In support of the first objection, the FBI points to the declaration of James Wheaton and suggests that he inexplicably shifted from billing 0.1 hours while reviewing automated ECF e-mails from this Court to 0.2 hours during the course of this case. See Def.'s Response Brief at 14. Having reviewed the declaration at issue—the Declaration of James Wheaton in Supportof Plaintiff's Motion for [an] Award of Fees and Costs (Docket No. 150), Ex H—the Court fails to detect any such pattern. The balance of the FBI's argument on this point fails to specify any other particular discrepancy in the Plaintiff's documentation of hours worked on this case. Mere generalized allegations of unjustified billing not supported by specific citations to evidence in the record are insufficient to warrant a reduction in the lodestar figure. Cf. Premier Med. Mgmt. Sys., Inc. v. California Ins. Guarantee Ass'n, 163 Cal.App.4th 550, 564, 77 Cal.Rptr.3d 695 (2008) (Under analogous California law, a party challenging “fees as excessive because too many hours of work are claimed” must point “to the specific items challenged, with a sufficient argument and citations to the evidence. General arguments that fees claimed are excessive, duplicative, or unrelated do not suffice.”).

To the extent that descriptions in Plaintiff's time records are general in nature, such descriptions are sufficient to support a fee award if they describe the general subject matters upon which time was spent. See San Francisco Baykeeper v. W. Bay Sanitary Dist., C–09–5676 EMC, 2011 WL 6012936, at *11 (N.D.Cal. Dec. 1, 2011) (“[p]laintiff's counsel ... is not required to record in great detail how each minute of his time was expended. But at least counsel should identify the general subject matter of his time expenditures.”) (internal citations and quotations omitted). The descriptions here are sufficiently detailed to support an award. For instance, David Greene's records show entries which are all clearly related to this litigation. See e.g. Declaration of James Wheaton, Ex. H (4.15 hour time entry under “Ronald Reagan” subheading for David Greene on March 2, 2011, states “read and review defendants' settlement conference statement; draft settlement conference statement; telephone conference with client re: settlement”). Further, placing Plaintiff's attorneys' billing records in context of the history of this case helps illuminate what might otherwise appear to be vague time entries. “Basing the attorneys' fee award in part on reconstructed records developed by reference to litigation files and other records” is an established practice in this circuit. Bonnette v. California Health and Welfare Agency, 704 F.2d 1465, 1473 (9th Cir.1983). Defendant does not take issue with any other specific aspect of Plaintiff's billing descriptions. Therefore, no deductions will be taken from the lodestar on account of Plaintiff's alleged billing discrepancies.

On the second objection—time spent reviewing FOIA documents—the FBI has failed to provide any evidence that this time billed by Plaintiff's attorneys was not spent for the purpose of litigating this case. See Pl.'s Reply Brief at 13 (describing time at issue as spent to “ensure that the agency had actually produced the records,” to “prepare motions for summary judgment,” to prepare evidence on “adequacy of searches,” etc.). No time will be subtracted from the lodestar on account of this challenge.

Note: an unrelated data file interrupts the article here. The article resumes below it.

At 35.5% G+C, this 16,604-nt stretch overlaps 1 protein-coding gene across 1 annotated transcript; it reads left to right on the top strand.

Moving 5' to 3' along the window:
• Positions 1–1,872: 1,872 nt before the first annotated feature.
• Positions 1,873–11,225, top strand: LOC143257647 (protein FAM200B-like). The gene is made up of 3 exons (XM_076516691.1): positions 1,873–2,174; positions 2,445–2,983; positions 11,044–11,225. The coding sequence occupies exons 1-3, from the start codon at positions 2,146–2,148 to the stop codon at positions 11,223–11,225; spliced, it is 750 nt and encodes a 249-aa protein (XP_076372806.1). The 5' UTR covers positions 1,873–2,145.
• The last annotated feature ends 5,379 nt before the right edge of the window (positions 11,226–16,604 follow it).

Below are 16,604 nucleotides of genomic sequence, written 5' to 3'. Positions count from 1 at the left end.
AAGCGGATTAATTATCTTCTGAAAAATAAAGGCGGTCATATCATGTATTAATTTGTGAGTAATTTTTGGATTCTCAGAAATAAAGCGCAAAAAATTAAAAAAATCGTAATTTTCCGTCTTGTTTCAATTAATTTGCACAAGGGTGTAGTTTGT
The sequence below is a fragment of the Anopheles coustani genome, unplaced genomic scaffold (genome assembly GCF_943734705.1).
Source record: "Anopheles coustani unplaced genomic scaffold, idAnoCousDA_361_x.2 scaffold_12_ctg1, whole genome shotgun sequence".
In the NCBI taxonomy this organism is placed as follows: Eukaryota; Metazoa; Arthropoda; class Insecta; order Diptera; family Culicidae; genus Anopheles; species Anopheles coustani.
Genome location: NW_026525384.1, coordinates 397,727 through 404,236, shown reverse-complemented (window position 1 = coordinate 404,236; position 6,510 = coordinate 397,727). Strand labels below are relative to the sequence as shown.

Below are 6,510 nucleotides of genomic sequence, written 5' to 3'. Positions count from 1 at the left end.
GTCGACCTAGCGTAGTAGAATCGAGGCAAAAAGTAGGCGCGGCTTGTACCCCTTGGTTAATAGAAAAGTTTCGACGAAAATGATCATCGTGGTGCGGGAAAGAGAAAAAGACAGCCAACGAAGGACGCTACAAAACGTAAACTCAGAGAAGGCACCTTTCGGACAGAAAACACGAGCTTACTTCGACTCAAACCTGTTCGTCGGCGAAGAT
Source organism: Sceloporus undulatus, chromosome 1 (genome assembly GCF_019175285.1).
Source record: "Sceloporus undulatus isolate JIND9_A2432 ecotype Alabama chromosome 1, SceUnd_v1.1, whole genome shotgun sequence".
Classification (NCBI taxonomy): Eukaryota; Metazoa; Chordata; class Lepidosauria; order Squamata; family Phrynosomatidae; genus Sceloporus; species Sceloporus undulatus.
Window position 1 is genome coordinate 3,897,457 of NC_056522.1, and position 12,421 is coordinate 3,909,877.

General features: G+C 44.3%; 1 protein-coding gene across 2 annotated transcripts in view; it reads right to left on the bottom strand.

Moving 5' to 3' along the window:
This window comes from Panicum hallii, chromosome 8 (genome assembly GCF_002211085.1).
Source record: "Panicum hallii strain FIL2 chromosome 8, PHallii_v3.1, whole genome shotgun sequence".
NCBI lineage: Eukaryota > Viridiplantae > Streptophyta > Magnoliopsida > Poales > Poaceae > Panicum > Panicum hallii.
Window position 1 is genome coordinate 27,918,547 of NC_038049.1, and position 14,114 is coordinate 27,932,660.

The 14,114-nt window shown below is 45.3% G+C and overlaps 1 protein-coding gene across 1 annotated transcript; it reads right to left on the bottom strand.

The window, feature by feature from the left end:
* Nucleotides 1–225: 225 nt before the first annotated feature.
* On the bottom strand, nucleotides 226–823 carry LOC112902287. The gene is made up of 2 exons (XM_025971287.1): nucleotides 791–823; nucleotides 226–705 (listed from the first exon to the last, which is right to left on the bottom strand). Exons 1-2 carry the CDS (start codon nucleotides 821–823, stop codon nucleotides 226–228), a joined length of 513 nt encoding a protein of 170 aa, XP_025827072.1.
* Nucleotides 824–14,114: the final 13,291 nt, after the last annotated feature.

b. Duplicative Time

On the third issue—the inclusion of duplicative or unnecessary billed time—the FBI makes only specific mention of the fact that two attorneys spent approximately 205 hours in preparing the Plaintiff's Second Motion for Summary Judgment. See Def.'s Response Brief at 15. As this Court noted in last year in Stonebrae v. Toll Bros, “[w]hile it is not uncommon to have co-counsel in litigation, and fees are commonly awarded to multiple attorneys, counsel seeking fee awards bear the risk that the lodestar will be subject to scrutiny and possible reduction due to unreasonable inefficiencies and duplicative efforts engenderedby multiple counsel.” Stonebrae v. Toll Bros., No. C–08–0221 EMC, 2011 WL 1334444, at *12 (N.D.Cal. April 7, 2011). Plaintiff has made no counter-argument to this specific objection other than by citing to a prior decision of this Court for the proposition that “by and large, the court should defer to the winning lawyer's professional judgment as to how much time he was required to spend on the case.” Pl.'s Reply Brief at 13 (citing San Francisco Baykeeper v. W. Bay Sanitary Dist., C–09–5676 EMC, 2011 WL 6012936, at *9 (N.D.Cal. Dec. 1, 2011)). While that may be true, relying on this sentiment alone and in isolation does not, in the view of this Court, reflect an exercise of appropriate billing judgment.

“Hours that are not properly billed to one's client also are not properly billed to one's adversary pursuant to statutory authority.” Copeland v. Marshall, 641 F.2d 880, 891 (D.C.Cir.1980). The identification of “duplication of effort by the co-counsel assigned to [a] case ... necessitates some reduction of the hours claimed.” Herrington v. County of Sonoma, 883 F.2d 739, 747 (9th Cir.1989). While it is impossible to ascertain with precision the number of unnecessarily duplicative and redundant hours spent resulting from multiple counsel performing overlapping work, having reviewed the record the Court estimates that subtracting ten percent of the time claimed by both attorneys on this motion constitutes an appropriate reduction. The second set of cross-motions for summary judgment were indeed complex in nature, but they were not so markedly different from the other cross-motions in this case as to warrant these two counsel spending more than 15% of all compensable time factored into the lodestar on this set of motions. Plaintiff does himself a disservice by failing to justify with particularity why this set of motions required a disproportionate amount of attorney time. As such, the initial lodestar figure shall be reduced by $8946.